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Shake, rattle and...Mass-a-saw'-ga!


Learning about Rattlesnakes in Orion



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Brian Cressman, a member of Michigan Partners for Amphibian and Reptile Conservation, was on site to answer questions -- as from Caren L’Esperance, right. Photo by Laura Colvin (click for larger version)
May 05, 2010 - Eastern Massasauga Rattlesnakes are shy, secretive and seldom-seen creatures. But they're here.

"We've had confirmed sightings in Orion Oaks Park," said Kathleen Dougherty, an educational resource specialist with Oakland County Parks.

Michigan's only venomous snake, the Massasauga's been spotted at Independence Oaks and Lyon Oaks, too, she said, and plenty of other places.

Dougherty was at the helm of "Rattlesnake Response for Dog Owners," an informal expo held Saturday at Orion Oaks Dog Park.

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Those who stopped by learned to identify the snake -- Massasaugas have thick bodies -- gray, grayish brown or brown -- large dark brown blotches on the back and smaller, lighter patches on the sides. With a wide triangular head and eyes, adults measure 18" to 30," and have grayish yellow "rattles."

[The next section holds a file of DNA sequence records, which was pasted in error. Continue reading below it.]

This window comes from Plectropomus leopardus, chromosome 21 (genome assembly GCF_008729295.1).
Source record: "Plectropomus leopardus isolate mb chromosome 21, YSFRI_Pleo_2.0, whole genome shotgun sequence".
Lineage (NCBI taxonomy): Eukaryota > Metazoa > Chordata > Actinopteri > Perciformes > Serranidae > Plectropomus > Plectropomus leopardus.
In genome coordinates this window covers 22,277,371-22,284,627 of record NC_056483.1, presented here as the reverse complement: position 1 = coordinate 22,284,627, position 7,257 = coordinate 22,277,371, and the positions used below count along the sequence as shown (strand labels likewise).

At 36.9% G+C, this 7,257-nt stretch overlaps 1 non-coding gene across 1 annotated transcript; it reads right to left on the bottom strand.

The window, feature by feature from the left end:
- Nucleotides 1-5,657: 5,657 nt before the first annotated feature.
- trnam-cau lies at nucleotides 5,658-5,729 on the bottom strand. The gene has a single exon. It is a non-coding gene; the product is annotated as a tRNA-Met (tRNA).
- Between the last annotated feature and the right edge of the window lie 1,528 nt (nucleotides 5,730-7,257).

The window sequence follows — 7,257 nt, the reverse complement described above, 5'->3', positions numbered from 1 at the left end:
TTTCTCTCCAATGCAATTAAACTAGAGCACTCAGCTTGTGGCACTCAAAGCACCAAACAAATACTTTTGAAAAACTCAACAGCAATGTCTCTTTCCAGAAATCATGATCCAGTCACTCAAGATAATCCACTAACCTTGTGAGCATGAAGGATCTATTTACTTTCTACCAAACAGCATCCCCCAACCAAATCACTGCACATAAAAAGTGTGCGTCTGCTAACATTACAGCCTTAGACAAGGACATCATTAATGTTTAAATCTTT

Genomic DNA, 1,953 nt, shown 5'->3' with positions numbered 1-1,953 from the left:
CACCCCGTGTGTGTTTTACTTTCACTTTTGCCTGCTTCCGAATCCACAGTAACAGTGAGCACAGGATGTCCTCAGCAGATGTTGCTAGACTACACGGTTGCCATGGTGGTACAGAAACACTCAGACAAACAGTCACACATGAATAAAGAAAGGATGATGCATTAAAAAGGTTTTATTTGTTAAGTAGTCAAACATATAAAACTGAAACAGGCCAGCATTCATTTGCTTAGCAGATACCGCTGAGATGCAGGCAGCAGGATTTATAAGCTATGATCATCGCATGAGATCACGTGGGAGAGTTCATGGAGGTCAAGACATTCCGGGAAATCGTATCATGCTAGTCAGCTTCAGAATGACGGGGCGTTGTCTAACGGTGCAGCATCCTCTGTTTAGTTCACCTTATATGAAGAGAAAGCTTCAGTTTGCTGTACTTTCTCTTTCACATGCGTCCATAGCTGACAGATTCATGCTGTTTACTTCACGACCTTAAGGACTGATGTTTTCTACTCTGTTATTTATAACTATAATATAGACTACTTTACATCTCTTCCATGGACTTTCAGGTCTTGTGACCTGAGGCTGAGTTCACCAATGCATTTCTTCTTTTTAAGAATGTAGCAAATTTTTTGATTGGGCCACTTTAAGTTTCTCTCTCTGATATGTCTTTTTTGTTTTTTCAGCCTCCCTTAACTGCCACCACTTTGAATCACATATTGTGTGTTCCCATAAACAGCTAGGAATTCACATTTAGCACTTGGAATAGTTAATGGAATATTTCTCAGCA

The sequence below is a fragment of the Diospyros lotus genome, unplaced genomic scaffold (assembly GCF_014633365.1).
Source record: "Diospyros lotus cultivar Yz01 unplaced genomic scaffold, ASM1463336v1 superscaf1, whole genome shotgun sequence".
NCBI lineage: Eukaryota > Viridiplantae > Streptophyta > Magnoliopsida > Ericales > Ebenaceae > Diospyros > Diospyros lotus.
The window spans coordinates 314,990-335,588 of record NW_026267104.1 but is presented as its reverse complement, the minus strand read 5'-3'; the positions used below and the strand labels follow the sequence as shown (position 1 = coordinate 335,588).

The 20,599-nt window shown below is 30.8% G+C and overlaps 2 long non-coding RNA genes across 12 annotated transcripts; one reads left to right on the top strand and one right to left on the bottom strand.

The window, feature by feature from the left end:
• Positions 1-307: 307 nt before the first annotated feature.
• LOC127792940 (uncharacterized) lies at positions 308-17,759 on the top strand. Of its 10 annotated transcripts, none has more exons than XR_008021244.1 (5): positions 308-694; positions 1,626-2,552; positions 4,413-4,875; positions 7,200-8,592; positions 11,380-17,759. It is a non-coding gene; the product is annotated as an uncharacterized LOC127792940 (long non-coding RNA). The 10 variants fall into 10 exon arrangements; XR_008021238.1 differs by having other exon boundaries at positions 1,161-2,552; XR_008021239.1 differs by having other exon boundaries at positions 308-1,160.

Massasaugas are considered a Species of Special Concern in Michigan and are protected by the Michigan Department of Natural Resources.

Experts recommend those who live in Massasauga territory know what to do if they encounter the snake, and say "prevention is the best policy."

•While walking, control your dog with a six–foot leash and don't allow him to explore holes in the ground or dig under logs or other natural objects.

•Stay on the trails and be alert; if you see or hear a rattlesnake, keep your pet at your side, locate the snake and move away.

If a pet is bitten, look for swelling, pain, or signs of discomfort. Massasauga bites are distinguished by 1–2 puncture wounds. Try to identify the snake, but avoid getting bitten. Do not let the dog walk. If possible, keep the bitten area below heart level, and don't apply tourniquets, ice or suction to the wound. Take pet immediately to a veterinarian.

If a human is bitten, contact 911 or contact a medical care provider for further direction.

Visit www.oakgov.com/parksrec or easternmassasaugarattlesnake.com for more information.

Lake Orion Review Editor
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